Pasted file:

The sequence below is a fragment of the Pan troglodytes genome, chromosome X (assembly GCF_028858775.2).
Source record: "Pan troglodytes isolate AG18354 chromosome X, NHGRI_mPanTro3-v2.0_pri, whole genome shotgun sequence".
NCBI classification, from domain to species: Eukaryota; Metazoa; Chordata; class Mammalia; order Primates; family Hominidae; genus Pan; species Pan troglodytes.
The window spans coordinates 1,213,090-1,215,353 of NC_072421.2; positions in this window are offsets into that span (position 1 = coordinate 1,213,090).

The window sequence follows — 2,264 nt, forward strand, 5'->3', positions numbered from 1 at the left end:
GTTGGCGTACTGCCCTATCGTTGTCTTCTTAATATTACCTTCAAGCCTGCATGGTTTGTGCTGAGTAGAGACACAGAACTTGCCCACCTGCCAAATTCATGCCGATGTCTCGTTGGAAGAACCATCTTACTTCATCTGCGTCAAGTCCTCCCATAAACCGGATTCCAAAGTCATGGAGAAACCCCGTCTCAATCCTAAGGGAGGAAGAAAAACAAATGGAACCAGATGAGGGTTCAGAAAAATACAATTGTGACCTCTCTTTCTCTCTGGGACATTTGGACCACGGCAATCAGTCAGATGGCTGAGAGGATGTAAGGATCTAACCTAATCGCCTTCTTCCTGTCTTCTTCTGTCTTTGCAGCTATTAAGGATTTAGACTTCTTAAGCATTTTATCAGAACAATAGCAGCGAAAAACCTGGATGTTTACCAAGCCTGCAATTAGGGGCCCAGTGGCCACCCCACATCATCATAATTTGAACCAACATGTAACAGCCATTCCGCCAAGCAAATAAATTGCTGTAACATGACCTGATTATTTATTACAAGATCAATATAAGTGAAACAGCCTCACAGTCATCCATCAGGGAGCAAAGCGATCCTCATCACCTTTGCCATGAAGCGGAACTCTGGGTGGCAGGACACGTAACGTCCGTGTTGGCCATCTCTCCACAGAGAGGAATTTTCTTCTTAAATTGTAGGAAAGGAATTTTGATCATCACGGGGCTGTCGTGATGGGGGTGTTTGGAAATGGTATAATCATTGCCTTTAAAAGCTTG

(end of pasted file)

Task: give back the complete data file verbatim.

The sequence below is a fragment of the Pan troglodytes genome, chromosome X (assembly GCF_028858775.2).
Source record: "Pan troglodytes isolate AG18354 chromosome X, NHGRI_mPanTro3-v2.0_pri, whole genome shotgun sequence".
NCBI classification, from domain to species: Eukaryota; Metazoa; Chordata; class Mammalia; order Primates; family Hominidae; genus Pan; species Pan troglodytes.
The window spans coordinates 1,213,090-1,215,353 of NC_072421.2; positions in this window are offsets into that span (position 1 = coordinate 1,213,090).

The window sequence follows — 2,264 nt, forward strand, 5'->3', positions numbered from 1 at the left end:
GTTGGCGTACTGCCCTATCGTTGTCTTCTTAATATTACCTTCAAGCCTGCATGGTTTGTGCTGAGTAGAGACACAGAACTTGCCCACCTGCCAAATTCATGCCGATGTCTCGTTGGAAGAACCATCTTACTTCATCTGCGTCAAGTCCTCCCATAAACCGGATTCCAAAGTCATGGAGAAACCCCGTCTCAATCCTAAGGGAGGAAGAAAAACAAATGGAACCAGATGAGGGTTCAGAAAAATACAATTGTGACCTCTCTTTCTCTCTGGGACATTTGGACCACGGCAATCAGTCAGATGGCTGAGAGGATGTAAGGATCTAACCTAATCGCCTTCTTCCTGTCTTCTTCTGTCTTTGCAGCTATTAAGGATTTAGACTTCTTAAGCATTTTATCAGAACAATAGCAGCGAAAAACCTGGATGTTTACCAAGCCTGCAATTAGGGGCCCAGTGGCCACCCCACATCATCATAATTTGAACCAACATGTAACAGCCATTCCGCCAAGCAAATAAATTGCTGTAACATGACCTGATTATTTATTACAAGATCAATATAAGTGAAACAGCCTCACAGTCATCCATCAGGGAGCAAAGCGATCCTCATCACCTTTGCCATGAAGCGGAACTCTGGGTGGCAGGACACGTAACGTCCGTGTTGGCCATCTCTCCACAGAGAGGAATTTTCTTCTTAAATTGTAGGAAAGGAATTTTGATCATCACGGGGCTGTCGTGATGGGGGTGTTTGGAAATGGTATAATCATTGCCTTTAAAAGCTTG